"It is not time to panic." Or at least that's the word from Big Wave World Tour director Gary Linden. After a historic El Nino season last year, it very much looked like the Big Wave World Tour was the new Dream Tour, but what a difference a weather pattern makes. This year El Nino's bitchy little sister, La Nina, has settled into the North Pacific, and hence put a halt on any consistent run of winter swell. Look no further than the pathetic conditions the Triple Crown has had to run in for what a surf world with no waves looks like.
"Very often during La Nina years we have better waves in November and December going into the winter season, but then strong high pressure usually builds to dominate the North Pacific in January and February resulting in smaller waves as storm activity is pushed farther north," explains Surfline forecasting guru Sean Collins. "Now, the thing about these strong high pressures systems is that they are anchored very high up into the upper atmosphere, so they may move around a little to fill in some low pressure areas resulting in a few swells for us, but they usually snap back into position and can lock into place for long periods up to a couple months."
So, with lengthy bouts of high pressure and minimal swell-producing storms, the obvious question would be: is the Big Wave World Tour sunk? After all, it's hard to run big-wave events when there's not much more than a ripple out there.
"La Nina does decrease the amount of big swells, but not the size of the ones that do come through," Linden optimistically points out. "Selecting the day will still be crucial and perhaps expectations will have to be considered. Built into our points system is the value placed on the size of the surf during the event, potentially eliminating the fear of running an event in minimum conditions in respect to the overall impact on determining the year-end champion."
Also on Linden's side is the fact that three out of the five events on the Big Wave World Tour schedule have already run, meaning all they need is a day at Maverick's and a day at Todos to finish the season out.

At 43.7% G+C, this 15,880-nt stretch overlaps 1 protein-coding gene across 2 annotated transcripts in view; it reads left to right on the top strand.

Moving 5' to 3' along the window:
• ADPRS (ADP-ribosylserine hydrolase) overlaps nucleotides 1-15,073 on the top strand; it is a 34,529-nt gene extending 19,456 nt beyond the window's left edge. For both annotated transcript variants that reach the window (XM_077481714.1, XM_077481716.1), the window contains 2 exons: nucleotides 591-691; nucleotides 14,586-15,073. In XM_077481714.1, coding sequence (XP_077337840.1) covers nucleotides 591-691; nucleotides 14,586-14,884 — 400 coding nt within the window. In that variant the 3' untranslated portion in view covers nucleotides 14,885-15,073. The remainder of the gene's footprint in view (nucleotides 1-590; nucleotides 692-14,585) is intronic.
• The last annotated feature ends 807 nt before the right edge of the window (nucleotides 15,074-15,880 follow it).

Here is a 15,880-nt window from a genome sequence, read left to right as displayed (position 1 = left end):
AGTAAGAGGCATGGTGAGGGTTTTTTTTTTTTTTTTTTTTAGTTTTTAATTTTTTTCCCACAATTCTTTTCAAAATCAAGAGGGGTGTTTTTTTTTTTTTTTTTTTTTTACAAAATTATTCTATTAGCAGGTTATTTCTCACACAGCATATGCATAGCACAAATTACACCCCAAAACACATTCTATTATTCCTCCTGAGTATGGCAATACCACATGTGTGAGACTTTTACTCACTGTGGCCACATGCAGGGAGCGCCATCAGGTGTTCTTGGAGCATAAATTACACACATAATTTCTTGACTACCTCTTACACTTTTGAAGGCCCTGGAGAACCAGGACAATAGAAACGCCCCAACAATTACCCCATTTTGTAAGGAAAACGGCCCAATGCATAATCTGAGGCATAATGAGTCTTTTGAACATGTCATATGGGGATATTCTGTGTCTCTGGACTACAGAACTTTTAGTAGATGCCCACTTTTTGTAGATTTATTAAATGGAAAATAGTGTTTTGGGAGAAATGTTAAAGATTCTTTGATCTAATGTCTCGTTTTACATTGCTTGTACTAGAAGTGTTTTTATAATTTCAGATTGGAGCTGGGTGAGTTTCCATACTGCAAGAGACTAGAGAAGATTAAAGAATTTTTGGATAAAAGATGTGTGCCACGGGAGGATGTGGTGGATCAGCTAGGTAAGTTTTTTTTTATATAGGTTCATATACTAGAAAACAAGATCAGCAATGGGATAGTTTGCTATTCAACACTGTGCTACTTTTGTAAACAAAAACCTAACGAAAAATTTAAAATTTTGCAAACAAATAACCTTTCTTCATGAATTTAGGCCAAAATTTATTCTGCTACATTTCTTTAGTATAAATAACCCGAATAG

"We've already had a very good year," affirms inaugural Big Wave World Tour champ Carlos Burle. "The event at Chile went with good waves, not huge, but definitely good. The contests in Peru and Oregon had they're best conditions ever. Pico Alto was great, solid 20-foot plus and very consistent. Oregon overcame all expectations -- huge conditions, sunny skies and offshore winds. Now we're dealing with this lake of an ocean, which it is pretty bad because we can't even train, but I'm pretty sure that at some point Mavs and Todos will play their part before it's over."
And while there's a lot to be said for the power of positive thinking, forecasting science may back up the assertion that the proverbial tide will eventually turn.
"What is interesting this year is that high pressure is already beginning to dominate the North Pacific in November and December resulting in smaller swells," explains Collins. "These types of high pressure system typically only last up to a couple months as there is always a cyclical rhythm to our long range weather -- I don't think I've ever seen them last up to three months. So while this may be bad news for most of December and possibly into January, the storm track door could very likely open up in January and February as the high pressure system breaks down. La Nina years don't necessarily mean bad surf as we've often had great swells during these cooler periods, but we typically have to deal with these stronger high pressure systems in the North Pacific. Right now might be a good time to catch up on all those obligations you've been putting off, so you can be ready to be on it in January and February."
That being said, go out and get your holiday shopping done early, attend all those Christmas parties, and whatever you do, don't put your pintail up on Ebay just yet. The winter is far from over. Heck, technically it hasn't even begun, and that's a fact Linden, Burle and Collins are all banking on.